Creation Therapy Works for Criminals
Prisoners locked up in cells day after day, year after year, would calm down if nature could be brought to them, says a new study.
Look at this photo. Does it improve your mood? What if you had nothing else to look at but bare walls?
We’ve reported that hospital patients recover better when shown scenes of nature (5/20/01). Now, augmenting a report from last year, a project at the University of Utah found that nature imagery calms prisoners in solitary confinement and maximum security cells, too:
Sweeping shots of majestic landscapes. Glaciers, forests and waterfalls. Research published today shows that these images, shown to people deprived of access to nature, can reduce tension, help defuse anger and make some of the harshest environments, like a solitary confinement cellblock in a maximum-security prison, a little easier to bear.
The study, published in Frontiers in Ecology and the Environment, followed inmates in solitary confinement in an Oregon prison for a year. Inmates who viewed nature videos several times a week committed 26 percent fewer violent infractions than their peers. The study’s results will lead to new endeavors that will extend to images of wide-open outer space as well – a welcome sight from within prison walls.
It “helps me think clearer to know there is so much more beauty in this world then this prison” —an inmate
A video clip in the article shows how they do it. For hardened prisoners who cannot be released for lectures or other mind-stimulating activities, simply showing nature scenes on the wall one hour per day with a projector produced fewer disciplinary problems. Prison guards like that, too.
Inmates stated they felt calmer after watching the videos, with the calm emotions lasting for hours. 80 percent said the videos made their time easier. They also reported that they felt the videos helped improve their relationships with staff, and that remembering the videos helped them calm down when they were angry. Four said they were even sleeping better.
“The nature project help’s [sic] me think clearer to know there is so much more beauty in this world then this prison,” one inmate wrote.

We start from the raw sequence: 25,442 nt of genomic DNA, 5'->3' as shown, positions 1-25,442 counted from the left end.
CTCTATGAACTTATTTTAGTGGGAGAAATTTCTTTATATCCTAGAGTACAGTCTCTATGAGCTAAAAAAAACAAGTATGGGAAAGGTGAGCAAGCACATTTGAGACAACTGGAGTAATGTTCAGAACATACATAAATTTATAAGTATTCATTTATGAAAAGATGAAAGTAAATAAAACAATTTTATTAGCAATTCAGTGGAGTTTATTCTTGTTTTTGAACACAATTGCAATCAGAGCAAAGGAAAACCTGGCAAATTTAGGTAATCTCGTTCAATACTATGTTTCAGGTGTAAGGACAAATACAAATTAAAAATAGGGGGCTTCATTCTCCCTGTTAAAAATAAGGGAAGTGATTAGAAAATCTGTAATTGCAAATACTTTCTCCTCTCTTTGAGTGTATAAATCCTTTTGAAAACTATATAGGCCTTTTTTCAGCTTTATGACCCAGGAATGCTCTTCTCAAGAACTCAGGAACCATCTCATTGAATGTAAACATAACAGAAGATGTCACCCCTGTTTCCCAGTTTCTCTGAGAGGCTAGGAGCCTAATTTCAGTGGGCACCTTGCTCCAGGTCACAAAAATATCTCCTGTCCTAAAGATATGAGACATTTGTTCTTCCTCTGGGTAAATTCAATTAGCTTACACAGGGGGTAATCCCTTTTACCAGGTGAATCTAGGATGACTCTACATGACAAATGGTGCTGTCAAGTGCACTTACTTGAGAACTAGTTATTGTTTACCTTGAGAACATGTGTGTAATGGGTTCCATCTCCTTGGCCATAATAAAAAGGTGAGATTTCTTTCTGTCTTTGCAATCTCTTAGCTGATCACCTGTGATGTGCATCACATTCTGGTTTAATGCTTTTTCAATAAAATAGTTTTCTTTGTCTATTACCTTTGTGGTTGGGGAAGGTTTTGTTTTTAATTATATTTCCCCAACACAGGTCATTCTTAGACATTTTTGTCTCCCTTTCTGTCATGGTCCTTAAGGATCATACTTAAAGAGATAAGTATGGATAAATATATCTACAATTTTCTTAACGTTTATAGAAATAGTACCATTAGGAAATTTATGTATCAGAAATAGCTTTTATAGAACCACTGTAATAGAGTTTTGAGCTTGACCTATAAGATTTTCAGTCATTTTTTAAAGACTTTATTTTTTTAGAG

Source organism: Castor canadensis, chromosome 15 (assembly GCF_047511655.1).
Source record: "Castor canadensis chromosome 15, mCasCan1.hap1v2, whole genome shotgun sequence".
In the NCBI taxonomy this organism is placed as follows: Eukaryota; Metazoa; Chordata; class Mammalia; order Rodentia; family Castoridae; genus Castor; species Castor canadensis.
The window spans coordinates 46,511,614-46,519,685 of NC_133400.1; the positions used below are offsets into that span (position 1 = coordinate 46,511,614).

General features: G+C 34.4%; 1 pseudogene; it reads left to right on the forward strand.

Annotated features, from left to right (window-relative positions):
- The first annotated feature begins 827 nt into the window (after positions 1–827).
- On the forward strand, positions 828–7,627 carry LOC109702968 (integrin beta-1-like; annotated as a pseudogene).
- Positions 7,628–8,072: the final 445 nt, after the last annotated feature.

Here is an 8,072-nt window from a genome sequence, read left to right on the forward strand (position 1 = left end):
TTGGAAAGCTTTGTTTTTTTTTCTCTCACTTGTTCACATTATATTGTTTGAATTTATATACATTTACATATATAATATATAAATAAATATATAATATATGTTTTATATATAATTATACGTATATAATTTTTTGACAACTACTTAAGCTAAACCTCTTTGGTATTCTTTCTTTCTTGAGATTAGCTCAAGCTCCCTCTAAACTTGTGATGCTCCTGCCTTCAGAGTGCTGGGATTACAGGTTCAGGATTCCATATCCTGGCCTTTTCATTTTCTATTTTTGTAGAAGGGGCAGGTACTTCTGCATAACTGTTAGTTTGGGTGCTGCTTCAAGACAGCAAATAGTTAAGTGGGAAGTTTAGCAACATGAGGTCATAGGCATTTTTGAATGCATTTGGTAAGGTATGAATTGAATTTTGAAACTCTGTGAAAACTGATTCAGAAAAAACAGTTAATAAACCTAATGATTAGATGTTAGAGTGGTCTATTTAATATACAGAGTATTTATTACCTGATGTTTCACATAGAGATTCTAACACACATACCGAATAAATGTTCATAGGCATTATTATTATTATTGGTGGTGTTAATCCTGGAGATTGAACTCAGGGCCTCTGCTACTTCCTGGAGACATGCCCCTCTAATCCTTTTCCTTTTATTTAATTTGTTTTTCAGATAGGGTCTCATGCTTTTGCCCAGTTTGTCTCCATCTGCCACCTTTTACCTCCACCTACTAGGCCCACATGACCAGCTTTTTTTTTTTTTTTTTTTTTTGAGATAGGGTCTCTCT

Interestingly, the inmates preferred scenes of wide-open spaces, like deserts, over confined spaces like forests. They especially enjoyed scenes of outer space, like sweeping vistas of colorful stars and nebulae taken by the Hubble Telescope.
Dr. Nalini Nadkarni, who led the study, is considering other possibilities to help people in “nature-starved” environments. “The benefits of nature imagery likely extend far beyond prison inmates, and can positively impact other nature-deprived populations,” Nadkarni says. “More than 5 million people may fit into those populations, including people in prisons, nursing facilities, homeless shelters, military barracks and other institutions and facilities.”
Creation ministries and churches with prison ministries should take note and lead the way into this wonderful opportunity. It should be an adjunct to gospel preaching, not a replacement for it, but nature videos can provide follow-up for prisoners or patients between visits. The Illustra Media inspirational videos on TheJohn1010Project.com are free and ready to use! Here’s an example. Role-play being in solitary confinement, riddled with guilt, watching this on the wall:
Consider the possibilities with this kind of outreach! And hurry: evolutionists are trying to take this ball and run with it. The press release says that a “grant, from NASA, will bring experts in astrobiology, or the possible conditions of life on other planets, into prisons….” Get there before the Darwinists tell prisoners that stuff happens! How is that going to help them? Prisoners need to know, instead, that the God of creation still has a plan for their lives. Despite the evil they have done, the God who created galaxies, mountains, and all the beauty of nature stands ready to wash them whiter than snow, because of Christ’s death on their behalf.